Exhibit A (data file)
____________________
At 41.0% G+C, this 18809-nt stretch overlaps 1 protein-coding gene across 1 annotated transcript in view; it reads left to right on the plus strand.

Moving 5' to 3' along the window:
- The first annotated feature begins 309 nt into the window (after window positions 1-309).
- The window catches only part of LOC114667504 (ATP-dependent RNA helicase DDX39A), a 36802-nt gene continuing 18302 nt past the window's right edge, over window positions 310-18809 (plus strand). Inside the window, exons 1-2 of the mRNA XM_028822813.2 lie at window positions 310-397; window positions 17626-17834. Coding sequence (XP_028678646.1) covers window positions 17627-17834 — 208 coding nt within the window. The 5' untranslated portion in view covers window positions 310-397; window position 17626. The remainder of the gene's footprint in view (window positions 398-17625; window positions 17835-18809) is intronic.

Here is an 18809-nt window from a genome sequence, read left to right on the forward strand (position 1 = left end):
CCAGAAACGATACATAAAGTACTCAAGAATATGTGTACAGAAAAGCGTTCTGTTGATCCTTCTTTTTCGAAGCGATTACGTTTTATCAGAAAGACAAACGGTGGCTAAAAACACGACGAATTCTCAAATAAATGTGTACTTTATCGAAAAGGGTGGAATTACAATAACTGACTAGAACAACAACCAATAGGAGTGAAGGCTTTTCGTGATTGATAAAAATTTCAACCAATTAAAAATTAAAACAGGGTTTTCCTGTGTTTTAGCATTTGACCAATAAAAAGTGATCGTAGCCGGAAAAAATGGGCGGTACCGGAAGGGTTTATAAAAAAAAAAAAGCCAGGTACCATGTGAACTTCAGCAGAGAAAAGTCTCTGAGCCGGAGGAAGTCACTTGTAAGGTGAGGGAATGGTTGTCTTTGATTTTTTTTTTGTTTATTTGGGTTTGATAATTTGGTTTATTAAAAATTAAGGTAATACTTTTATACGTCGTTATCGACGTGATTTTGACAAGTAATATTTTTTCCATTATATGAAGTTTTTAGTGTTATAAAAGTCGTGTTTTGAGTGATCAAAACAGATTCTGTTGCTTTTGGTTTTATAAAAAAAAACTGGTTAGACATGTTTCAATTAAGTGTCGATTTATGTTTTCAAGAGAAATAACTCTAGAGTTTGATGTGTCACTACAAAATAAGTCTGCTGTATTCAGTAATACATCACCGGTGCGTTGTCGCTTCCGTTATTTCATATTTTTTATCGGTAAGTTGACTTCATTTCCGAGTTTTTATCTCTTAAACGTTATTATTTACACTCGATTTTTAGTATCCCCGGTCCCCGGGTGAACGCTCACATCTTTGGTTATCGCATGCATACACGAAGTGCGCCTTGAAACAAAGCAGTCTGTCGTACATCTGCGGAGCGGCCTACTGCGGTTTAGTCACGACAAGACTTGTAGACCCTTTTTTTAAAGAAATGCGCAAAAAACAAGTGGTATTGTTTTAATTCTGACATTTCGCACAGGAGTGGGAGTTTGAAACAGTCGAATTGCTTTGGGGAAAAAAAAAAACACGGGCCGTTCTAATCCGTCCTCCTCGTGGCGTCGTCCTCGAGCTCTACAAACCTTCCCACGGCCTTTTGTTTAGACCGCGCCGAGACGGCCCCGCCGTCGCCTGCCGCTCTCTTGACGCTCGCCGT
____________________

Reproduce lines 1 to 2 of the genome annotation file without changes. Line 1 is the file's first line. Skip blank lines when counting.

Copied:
At 41.0% G+C, this 18809-nt stretch overlaps 1 protein-coding gene across 1 annotated transcript in view; it reads left to right on the plus strand.

Moving 5' to 3' along the window: